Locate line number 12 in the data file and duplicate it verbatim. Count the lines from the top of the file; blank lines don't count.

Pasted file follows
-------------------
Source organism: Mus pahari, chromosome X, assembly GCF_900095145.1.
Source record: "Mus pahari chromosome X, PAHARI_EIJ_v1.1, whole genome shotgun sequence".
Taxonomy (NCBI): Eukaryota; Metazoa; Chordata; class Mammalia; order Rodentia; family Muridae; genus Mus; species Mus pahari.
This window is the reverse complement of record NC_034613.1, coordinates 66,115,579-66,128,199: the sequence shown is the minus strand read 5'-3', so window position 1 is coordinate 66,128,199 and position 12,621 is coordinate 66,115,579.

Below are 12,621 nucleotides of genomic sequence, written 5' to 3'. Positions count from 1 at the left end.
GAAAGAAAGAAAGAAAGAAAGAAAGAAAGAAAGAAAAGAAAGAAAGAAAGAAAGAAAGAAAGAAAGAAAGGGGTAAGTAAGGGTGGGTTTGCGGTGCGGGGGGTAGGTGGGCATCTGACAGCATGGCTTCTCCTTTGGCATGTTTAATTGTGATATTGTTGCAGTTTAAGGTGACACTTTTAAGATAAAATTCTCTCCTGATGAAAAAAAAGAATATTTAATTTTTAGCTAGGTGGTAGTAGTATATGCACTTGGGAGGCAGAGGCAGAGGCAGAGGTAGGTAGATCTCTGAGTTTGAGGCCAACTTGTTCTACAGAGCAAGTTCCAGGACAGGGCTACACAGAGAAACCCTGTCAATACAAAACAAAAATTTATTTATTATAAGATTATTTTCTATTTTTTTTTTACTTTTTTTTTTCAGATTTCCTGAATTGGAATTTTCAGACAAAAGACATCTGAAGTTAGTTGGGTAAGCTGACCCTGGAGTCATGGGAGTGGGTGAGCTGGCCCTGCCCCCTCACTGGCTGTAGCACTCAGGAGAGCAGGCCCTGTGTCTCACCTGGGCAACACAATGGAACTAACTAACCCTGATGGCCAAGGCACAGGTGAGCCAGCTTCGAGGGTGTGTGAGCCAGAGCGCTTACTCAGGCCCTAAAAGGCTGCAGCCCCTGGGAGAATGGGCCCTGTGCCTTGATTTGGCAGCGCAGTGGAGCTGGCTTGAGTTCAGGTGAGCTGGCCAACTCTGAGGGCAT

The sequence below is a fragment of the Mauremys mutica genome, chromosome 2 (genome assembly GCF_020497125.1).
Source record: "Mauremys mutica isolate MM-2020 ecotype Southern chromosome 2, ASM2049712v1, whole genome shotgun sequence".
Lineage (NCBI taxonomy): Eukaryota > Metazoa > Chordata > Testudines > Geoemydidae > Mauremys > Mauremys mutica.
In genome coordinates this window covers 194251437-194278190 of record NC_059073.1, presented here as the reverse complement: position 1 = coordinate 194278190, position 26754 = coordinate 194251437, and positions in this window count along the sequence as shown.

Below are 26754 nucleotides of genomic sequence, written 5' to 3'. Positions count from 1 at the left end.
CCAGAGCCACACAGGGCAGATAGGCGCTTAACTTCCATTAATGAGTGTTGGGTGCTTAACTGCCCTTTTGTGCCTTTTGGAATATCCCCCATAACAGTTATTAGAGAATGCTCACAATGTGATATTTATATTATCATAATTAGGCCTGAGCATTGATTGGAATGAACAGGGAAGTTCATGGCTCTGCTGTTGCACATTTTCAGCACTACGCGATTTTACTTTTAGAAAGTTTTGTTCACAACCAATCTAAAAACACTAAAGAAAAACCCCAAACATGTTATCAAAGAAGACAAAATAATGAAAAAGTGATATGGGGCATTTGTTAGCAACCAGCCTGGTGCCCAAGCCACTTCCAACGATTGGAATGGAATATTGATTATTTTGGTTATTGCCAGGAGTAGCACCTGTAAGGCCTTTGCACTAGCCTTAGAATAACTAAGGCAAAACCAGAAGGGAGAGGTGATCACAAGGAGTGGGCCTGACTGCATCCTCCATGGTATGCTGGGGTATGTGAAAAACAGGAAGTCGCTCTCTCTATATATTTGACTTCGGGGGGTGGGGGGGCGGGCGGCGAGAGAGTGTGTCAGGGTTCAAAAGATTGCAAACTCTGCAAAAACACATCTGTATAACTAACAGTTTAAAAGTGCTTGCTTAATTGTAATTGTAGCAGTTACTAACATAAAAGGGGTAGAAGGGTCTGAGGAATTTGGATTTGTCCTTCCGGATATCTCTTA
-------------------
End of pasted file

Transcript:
CCAGAGCCACACAGGGCAGATAGGCGCTTAACTTCCATTAATGAGTGTTGGGTGCTTAACTGCCCTTTTGTGCCTTTTGGAATATCCCCCATAACAGTTATTAGAGAATGCTCACAATGTGATATTTATATTATCATAATTAGGCCTGAGCATTGATTGGAATGAACAGGGAAGTTCATGGCTCTGCTGTTGCACATTTTCAGCACTACGCGATTTTACTTTTAGAAAGTTTTGTTCACAACCAATCTAAAAACACTAAAGAAAAACCCCAAACATGTTATCAAAGAAGACAAAATAATGAAAAAGTGATATGGGGCATTTGTTAGCAACCAGCCTGGTGCCCAAGCCACTTCCAACGATTGGAATGGAATATTGATTATTTTGGTTATTGCCAGGAGTAGCACCTGTAAGGCCTTTGCACTAGCCTTAGAATAACTAAGGCAAAACCAGAAGGGAGAGGTGATCACAAGGAGTGGGCCTGACTGCATCCTCCATGGTATGCTGGGGTATGTGAAAAACAGGAAGTCGCTCTCTCTATATATTTGACTTCGGGGGGTGGGGGGGCGGGCGGCGAGAGAGTGTGTCAGGGTTCAAAAGATTGCAAACTCTGCAAAAACACATCTGTATAACTAACAGTTTAAAAGTGCTTGCTTAATTGTAATTGTAGCAGTTACTAACATAAAAGGGGTAGAAGGGTCTGAGGAATTTGGATTTGTCCTTCCGGATATCTCTTA